Twenty-one osteoporotic female patients (mean age, 69 ± 5.9 years) referred by an orthopedic surgeon for lumbar CT to analyze a possible vertebra fracture after a low-energy trauma were also included in the study (group B). Twenty-three female patients (mean age, 70 ± 5.3 years) referred to clinically indicated, non-emergency routine abdominal MDCT were also recruited in the study (group C). Women in group C were selected to match the age range of women in group B. Moreover, they had no premature menopause, history of bone disease, low-energy bone fractures, and trauma or malignancies. They were not subjected to any medical treatment with drugs that might influence their bone metabolism. Patients in groups B and C underwent only routine abdominal MDCT examination. The study was approved by the local ethics committee, and informed consent was given by all patients who participated in the study.

CT scan protocols and image analysis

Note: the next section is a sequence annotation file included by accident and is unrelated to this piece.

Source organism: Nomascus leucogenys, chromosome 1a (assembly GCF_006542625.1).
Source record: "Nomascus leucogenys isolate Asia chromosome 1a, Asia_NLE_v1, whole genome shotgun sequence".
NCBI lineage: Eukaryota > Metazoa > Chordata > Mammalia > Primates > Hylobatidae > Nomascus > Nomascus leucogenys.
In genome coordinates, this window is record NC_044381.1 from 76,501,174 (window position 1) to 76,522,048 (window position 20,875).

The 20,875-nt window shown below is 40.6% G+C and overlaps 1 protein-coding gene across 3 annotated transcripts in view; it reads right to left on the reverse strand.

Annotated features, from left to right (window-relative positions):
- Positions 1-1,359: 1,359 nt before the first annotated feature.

All CT examinations were performed with a 16-slice CT system (Somatom Sensation 16, Siemens, Erlangen, Germany). QCT examinations were performed using an application-specific QCT protocol according to the manufacturer's instructions and a dedicated calibration phantom [11] (Osteo calibration phantom, Siemens). The QCT protocol constituted of 2 × 5 = 10-mm slice thickness sequential scans, acquired with 80 kVp tube potential and 125 mAs tube load. The S80 kernel was used for image reconstruction. Before acquiring the QCT data, a lateral scout image of the lumbar spine of the subject was obtained. For correct patient positioning, a gel pack sponge was placed in between each patient’s spine and the calibration phantom during acquisition. Four sequential QCT data sets were acquired per patient, each corresponding to the midvertebral sections of T12, L1, L2, and L3 vertebra. The gantry was tilted appropriately before each acquisition so that the orientation of the acquired image slice was always parallel to the upper and lower endplates. By using the implemented Osteo software (Siemens), automatic contour tracing of the trabecular and the cortical bone was performed on each image slice. An easy manual interaction for contour tracing modification was allowed. The trabecular and cortical bone regions of each vertebra are automatically divided into the left and the right sub-regions. Images with artifact structures within the vertebral region were excluded from the measurements. Trabecular and cortical BMD values are calculated based on the comparison with a standard table, which includes a healthy bone reference group with age- and sex-specific data from three European centers (Siemens, QCT Reference). The BMDs per subject were derived by averaging four vertebral bodies (T12, L1-L3).